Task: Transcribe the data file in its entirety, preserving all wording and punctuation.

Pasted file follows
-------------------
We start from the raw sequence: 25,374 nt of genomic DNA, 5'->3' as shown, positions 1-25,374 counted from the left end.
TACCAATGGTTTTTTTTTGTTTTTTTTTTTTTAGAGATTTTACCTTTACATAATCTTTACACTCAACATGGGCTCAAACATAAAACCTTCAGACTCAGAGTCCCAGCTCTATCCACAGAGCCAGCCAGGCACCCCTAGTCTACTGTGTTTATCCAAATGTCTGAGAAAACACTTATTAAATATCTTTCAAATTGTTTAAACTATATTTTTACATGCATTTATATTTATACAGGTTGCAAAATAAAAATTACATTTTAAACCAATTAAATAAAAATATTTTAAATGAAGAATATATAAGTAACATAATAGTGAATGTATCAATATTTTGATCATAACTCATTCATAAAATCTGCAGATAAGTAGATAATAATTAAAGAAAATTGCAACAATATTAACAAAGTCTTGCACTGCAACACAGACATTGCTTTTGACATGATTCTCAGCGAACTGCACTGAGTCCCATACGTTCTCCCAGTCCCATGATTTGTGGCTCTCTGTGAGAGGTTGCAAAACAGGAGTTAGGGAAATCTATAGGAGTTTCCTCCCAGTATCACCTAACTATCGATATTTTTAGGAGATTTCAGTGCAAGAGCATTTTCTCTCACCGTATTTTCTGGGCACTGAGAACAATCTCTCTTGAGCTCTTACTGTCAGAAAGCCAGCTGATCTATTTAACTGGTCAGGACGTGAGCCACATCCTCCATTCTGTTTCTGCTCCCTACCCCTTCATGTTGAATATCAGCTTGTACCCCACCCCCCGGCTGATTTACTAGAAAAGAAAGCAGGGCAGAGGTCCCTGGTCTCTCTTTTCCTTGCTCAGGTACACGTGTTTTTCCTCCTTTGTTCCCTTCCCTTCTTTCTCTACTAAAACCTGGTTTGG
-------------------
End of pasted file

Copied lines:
We start from the raw sequence: 25,374 nt of genomic DNA, 5'->3' as shown, positions 1-25,374 counted from the left end.
TACCAATGGTTTTTTTTTGTTTTTTTTTTTTTAGAGATTTTACCTTTACATAATCTTTACACTCAACATGGGCTCAAACATAAAACCTTCAGACTCAGAGTCCCAGCTCTATCCACAGAGCCAGCCAGGCACCCCTAGTCTACTGTGTTTATCCAAATGTCTGAGAAAACACTTATTAAATATCTTTCAAATTGTTTAAACTATATTTTTACATGCATTTATATTTATACAGGTTGCAAAATAAAAATTACATTTTAAACCAATTAAATAAAAATATTTTAAATGAAGAATATATAAGTAACATAATAGTGAATGTATCAATATTTTGATCATAACTCATTCATAAAATCTGCAGATAAGTAGATAATAATTAAAGAAAATTGCAACAATATTAACAAAGTCTTGCACTGCAACACAGACATTGCTTTTGACATGATTCTCAGCGAACTGCACTGAGTCCCATACGTTCTCCCAGTCCCATGATTTGTGGCTCTCTGTGAGAGGTTGCAAAACAGGAGTTAGGGAAATCTATAGGAGTTTCCTCCCAGTATCACCTAACTATCGATATTTTTAGGAGATTTCAGTGCAAGAGCATTTTCTCTCACCGTATTTTCTGGGCACTGAGAACAATCTCTCTTGAGCTCTTACTGTCAGAAAGCCAGCTGATCTATTTAACTGGTCAGGACGTGAGCCACATCCTCCATTCTGTTTCTGCTCCCTACCCCTTCATGTTGAATATCAGCTTGTACCCCACCCCCCGGCTGATTTACTAGAAAAGAAAGCAGGGCAGAGGTCCCTGGTCTCTCTTTTCCTTGCTCAGGTACACGTGTTTTTCCTCCTTTGTTCCCTTCCCTTCTTTCTCTACTAAAACCTGGTTTGG